Oney “Ona” Judge (c.1773—February 25, 1848), known as Oney Judge Staines after marriage, was a mixed-race slave on George Washington’s plantation, Mount Vernon, in Virginia. Beginning in 1789, she worked as a personal slave to First Lady Martha Washington in the presidential households in New York City and Philadelphia.

With the aid of Philadelphia’s free black community, Judge escaped to freedom in 1796 and lived as a fugitive slave in New Hampshire for the rest of her life.

More is known about her than any other of the Mount Vernon slaves because she was twice interviewed by abolitionist newspapers in the mid-1840s.

Betty had been among the 285 African slaves held by Martha Washington’s first husband, Daniel Parke Custis (1711–1757). Custis died intestate (without a will), so his widow received a “dower share” – the lifetime use of one third of his Estate, which included at least 85 enslaved Africans, Martha had control over these “dower” slaves, but did not have the legal power to sell or free them. Upon Martha’s marriage to George Washington in 1759, the dower slaves came with her to Mount Vernon, including Betty and then-infant Austin.

Haki Kweli Shakur August Third Collective NAPLA NAIM 5-23- 52 ADM MOI


Under the legal principle of partus sequitur ventrem, incorporated into Virginia colonial law in 1662, the legal status of a child was the same as that of the enslaved mother, no matter who the father was. Because Betty was a dower slave, Austin, Oney and Delphy also were dower slaves, owned by the Custis Estate. Upon the completion of his indenture, Andrew Judge settled in Alexandria, Virginia, some 11 miles away.

The Escape

Judge fled as the Washingtons were preparing to return to Virginia for a short trip between sessions of Congress. Martha Washington had informed her that she was to be given as a wedding present to the First Lady’s granddaughter. Judge recalled in an 1845 interview:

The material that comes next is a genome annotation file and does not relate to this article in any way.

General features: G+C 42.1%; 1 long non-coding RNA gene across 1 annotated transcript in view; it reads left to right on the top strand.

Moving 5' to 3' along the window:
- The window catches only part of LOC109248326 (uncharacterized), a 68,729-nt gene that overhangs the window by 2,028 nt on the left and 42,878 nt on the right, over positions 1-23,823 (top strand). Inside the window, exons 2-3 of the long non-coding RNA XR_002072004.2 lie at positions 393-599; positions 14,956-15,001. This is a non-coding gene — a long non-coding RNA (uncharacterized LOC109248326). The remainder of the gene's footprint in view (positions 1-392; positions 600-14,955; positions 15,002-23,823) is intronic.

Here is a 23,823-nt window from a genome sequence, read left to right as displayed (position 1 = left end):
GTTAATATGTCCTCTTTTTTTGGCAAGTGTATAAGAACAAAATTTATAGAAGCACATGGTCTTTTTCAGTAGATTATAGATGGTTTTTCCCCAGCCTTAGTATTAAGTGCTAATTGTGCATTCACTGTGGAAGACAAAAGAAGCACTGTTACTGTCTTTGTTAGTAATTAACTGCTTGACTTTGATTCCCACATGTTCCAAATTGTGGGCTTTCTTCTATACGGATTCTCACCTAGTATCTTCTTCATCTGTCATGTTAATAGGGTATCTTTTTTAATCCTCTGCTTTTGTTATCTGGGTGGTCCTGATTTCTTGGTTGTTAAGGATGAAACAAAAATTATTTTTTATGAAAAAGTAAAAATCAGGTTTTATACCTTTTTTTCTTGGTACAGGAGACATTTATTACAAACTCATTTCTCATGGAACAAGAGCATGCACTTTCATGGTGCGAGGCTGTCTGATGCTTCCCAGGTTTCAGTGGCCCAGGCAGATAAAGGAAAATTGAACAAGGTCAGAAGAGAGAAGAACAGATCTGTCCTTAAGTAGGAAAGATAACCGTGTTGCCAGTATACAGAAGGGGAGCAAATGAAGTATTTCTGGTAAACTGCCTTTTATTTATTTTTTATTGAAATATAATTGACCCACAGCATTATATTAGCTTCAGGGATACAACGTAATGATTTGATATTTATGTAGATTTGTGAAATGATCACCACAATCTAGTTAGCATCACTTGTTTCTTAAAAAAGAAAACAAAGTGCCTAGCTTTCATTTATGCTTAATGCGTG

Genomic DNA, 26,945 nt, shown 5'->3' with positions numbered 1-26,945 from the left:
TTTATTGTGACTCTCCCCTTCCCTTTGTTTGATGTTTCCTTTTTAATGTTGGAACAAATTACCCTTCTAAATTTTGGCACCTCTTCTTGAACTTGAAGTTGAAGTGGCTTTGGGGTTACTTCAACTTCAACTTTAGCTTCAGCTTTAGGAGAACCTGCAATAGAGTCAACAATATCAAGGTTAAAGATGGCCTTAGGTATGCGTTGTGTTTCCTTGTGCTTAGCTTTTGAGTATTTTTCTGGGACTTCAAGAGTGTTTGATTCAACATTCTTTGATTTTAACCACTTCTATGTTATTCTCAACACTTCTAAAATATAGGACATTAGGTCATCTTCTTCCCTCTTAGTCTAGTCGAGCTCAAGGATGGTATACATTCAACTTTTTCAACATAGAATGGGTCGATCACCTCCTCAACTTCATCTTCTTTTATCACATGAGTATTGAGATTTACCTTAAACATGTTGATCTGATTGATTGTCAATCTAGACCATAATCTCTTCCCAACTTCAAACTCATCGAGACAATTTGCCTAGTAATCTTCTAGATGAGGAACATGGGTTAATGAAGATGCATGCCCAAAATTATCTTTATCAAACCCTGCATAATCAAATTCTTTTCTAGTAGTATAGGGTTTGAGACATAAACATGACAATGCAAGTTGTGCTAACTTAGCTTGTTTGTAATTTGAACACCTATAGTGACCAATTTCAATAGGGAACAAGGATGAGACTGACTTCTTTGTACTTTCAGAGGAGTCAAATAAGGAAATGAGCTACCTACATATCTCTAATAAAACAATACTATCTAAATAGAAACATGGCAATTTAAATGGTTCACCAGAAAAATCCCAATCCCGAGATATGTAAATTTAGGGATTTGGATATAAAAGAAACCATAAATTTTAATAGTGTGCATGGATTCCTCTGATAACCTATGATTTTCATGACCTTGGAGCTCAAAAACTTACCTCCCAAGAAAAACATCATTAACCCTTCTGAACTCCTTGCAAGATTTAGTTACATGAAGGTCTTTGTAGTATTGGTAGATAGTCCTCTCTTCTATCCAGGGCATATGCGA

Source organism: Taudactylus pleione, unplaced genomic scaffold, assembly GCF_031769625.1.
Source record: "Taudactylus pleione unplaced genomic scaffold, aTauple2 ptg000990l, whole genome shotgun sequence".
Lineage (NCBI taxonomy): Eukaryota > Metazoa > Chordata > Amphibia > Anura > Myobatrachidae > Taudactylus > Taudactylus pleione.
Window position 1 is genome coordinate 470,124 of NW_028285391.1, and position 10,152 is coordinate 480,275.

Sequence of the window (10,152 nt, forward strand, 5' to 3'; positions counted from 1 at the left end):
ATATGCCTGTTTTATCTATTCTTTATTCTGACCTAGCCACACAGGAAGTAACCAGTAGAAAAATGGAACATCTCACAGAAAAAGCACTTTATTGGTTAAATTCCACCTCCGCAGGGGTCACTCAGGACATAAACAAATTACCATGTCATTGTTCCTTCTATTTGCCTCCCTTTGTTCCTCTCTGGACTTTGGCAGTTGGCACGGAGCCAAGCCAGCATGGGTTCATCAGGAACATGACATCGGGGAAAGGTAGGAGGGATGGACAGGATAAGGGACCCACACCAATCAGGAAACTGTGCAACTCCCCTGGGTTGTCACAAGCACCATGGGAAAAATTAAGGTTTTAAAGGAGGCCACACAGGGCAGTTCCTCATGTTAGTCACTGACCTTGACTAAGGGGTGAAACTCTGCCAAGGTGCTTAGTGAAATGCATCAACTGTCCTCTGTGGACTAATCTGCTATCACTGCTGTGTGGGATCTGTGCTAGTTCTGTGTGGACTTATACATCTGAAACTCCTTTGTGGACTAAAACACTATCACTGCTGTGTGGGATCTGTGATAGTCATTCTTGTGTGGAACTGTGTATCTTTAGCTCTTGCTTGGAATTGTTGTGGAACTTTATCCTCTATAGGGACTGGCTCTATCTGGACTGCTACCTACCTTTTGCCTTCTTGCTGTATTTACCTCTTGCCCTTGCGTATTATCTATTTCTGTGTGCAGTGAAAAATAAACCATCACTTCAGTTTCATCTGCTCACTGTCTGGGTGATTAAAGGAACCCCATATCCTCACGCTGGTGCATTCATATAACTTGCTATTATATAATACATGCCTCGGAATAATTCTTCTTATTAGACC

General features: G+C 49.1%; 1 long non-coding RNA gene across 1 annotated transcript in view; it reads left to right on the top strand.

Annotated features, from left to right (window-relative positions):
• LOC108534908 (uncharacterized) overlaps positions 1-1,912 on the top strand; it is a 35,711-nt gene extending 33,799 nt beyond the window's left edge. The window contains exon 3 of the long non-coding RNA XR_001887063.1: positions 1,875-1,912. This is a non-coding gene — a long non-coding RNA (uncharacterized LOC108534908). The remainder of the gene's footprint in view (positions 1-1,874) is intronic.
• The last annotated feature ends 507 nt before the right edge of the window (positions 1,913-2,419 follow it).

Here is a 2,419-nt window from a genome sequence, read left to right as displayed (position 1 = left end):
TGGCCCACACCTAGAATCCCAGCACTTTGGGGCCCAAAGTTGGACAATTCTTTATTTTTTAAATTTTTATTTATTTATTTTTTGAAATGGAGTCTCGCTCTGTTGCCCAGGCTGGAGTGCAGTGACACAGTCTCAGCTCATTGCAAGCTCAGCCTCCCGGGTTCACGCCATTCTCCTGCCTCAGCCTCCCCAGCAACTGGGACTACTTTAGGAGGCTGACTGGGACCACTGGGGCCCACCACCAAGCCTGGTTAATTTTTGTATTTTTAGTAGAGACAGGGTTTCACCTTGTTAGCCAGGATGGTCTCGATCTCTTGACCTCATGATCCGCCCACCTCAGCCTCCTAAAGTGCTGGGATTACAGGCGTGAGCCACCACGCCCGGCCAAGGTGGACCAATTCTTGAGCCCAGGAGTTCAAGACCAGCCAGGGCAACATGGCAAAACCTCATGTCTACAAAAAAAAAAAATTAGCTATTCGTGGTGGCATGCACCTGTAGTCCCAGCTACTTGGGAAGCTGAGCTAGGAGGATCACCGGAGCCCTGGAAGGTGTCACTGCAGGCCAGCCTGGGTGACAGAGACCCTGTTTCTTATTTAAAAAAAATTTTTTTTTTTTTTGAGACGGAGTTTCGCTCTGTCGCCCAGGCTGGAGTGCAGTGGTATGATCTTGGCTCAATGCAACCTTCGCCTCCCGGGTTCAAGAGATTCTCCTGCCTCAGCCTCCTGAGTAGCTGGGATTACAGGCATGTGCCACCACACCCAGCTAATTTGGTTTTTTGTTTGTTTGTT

“Whilst they were packing up to go to Virginia, I was packing to go, I didn’t know where; for I knew that if I went back to Virginia, I should never get my liberty. I had friends among the colored people of Philadelphia, had my things carried there beforehand, and left Washington’s house while they were eating dinner.”

Runaway advertisements in Philadelphia newspapers document Judge’s escape to freedom from the President’s House on May 21, 1796. This one appeared in The Philadelphia Gazette & Universal Daily Advertiser on May 24, 1796:


Absconded from the household of the President of the United States, ONEY JUDGE, a light mulatto girl, much freckled, with very black eyes and bushy hair. She is of middle stature, slender, and delicately formed, about 20 years of age.

She has many changes of good clothes, of all sorts, but they are not sufficiently recollected to be described—As there was no suspicion of her going off, nor no provocation to do so, it is not easy to conjecture whither she has gone, or fully, what her design is; but as she may attempt to escape by water, all masters of vessels are cautioned against admitting her into them, although it is probable she will attempt to pass for a free woman, and has, it is said, wherewithal to pay her passage.

Ten dollars will be paid to any person who will bring her home, if taken in the city, or on board any vessel in the harbour;—and a reasonable additional sum if apprehended at, and brought from a greater distance, and in proportion to the distance.

FREDERICK KITT, Steward. May 23

May 19th Communist Organization( M19CO) / Ho Chi Minh & Malcolm X

The May 19th Communist Organization was a US-based revolutionary organization formed by members of the Weather Underground Organization. It also included members of the Black Liberation Army, Black Panthers and the Republic of New Africa (RNA). The alliance between the Weather Underground and the Black Liberation Army had three objectives: 1. Free political prisoners in US prisons; 2. Appropriate capitalist wealth (Appropriations) to fund the third stage, and 3. Initiate a series of Strategic Attacks

May 19 Communist Order (M19CO), also known as Armed Resistance Unit, May 19 Communist Coalition, Red Guerrilla Resistance, Resistance Conspiracy, Revolutionary Fighting Group is an inactive group formed c. 1983.

This image is taken from the Clifford Glover Contingent’s Coloring Book published by the May 19th Communist Organization. Clifford Glover was a 10-year-old black youth murdered by Thomas Shea, a white on-duty, undercover policeman, on April 28, 1973. His death, and the policeman’s later acquittal for a murder charge, led to an urban rebellion in the South Jamaica section of Queens, New York. The inside cover of the coloring book reads:

“We want our children to be part of building this new socialist society. That is why we built the Clifford Glover Brigade for our young people to march with us today, under the leadership of the Black Liberation struggle. We want them to understand that a system that survives through the murder of Black children by killer cops and the klan provides no future for them. But for them to live in a better world, they must start fighting for it by fighting white supremacy now. That is the way that they will learn new values and can grow into young revolutionary women and men.”

-Solidarity Statement from May 19th Communist Organization in recognition of New Afrikan Freedom Fighter Day, July 18, 1981.